Commentary examines potential benefits, flaws in McCain and Obama health care proposals
WEDNESDAY, Aug. 20 (HealthDay News) -- The health care plans proposed by John McCain and Barack Obama would have uncertain effects on health care coverage in America, but potential problems with each plan are evident, according to a perspective piece in the Aug. 21 issue of the New England Journal of Medicine.
Jonathan Oberlander, Ph.D., of the University of North Carolina in Chapel Hill, writes that the McCain plan focuses on eliminating the tax exclusion for employer-paid health insurance premiums, and using the resulting revenue to pay for refundable tax credits for people buying private insurance. However, most who are currently uninsured would likely remain that way under the new plan, the author writes, since even with the credit, insurance would still be unaffordable for many.
Obama's plan would require most employers to offer insurance to their workers or pay a tax that would help pay for coverage for the uninsured. It would also establish a new government health plan and a national health insurance exchange offering private insurance. However, this plan could result in a large enrollment in a new national health plan, and it doesn't have a viable source of financing or reliable cost-control mechanisms, the author writes.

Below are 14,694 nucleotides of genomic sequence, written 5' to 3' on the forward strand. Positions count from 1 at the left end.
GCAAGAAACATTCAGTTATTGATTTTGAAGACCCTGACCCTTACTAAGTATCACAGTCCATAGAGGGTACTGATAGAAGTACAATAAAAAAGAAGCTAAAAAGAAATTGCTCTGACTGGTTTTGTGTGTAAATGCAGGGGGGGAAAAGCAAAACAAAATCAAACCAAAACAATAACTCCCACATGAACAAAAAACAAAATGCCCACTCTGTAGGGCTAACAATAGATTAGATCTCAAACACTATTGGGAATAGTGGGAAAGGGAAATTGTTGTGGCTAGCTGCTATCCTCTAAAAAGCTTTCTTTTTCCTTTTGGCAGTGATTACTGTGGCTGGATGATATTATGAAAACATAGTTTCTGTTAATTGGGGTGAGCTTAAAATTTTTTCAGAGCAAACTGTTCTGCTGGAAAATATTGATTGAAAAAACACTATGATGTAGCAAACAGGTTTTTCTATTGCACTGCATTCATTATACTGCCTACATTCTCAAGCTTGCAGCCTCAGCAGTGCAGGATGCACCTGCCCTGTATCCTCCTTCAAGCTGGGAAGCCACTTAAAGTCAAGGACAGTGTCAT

"The candidates' opposing visions of health care reform reflect fundamentally different assumptions about the virtues and vices of markets and government. With the debate over how to reform U.S. health care far from settled, whoever wins the presidency can expect fierce opposition to any attempt at comprehensive reform," the author concludes.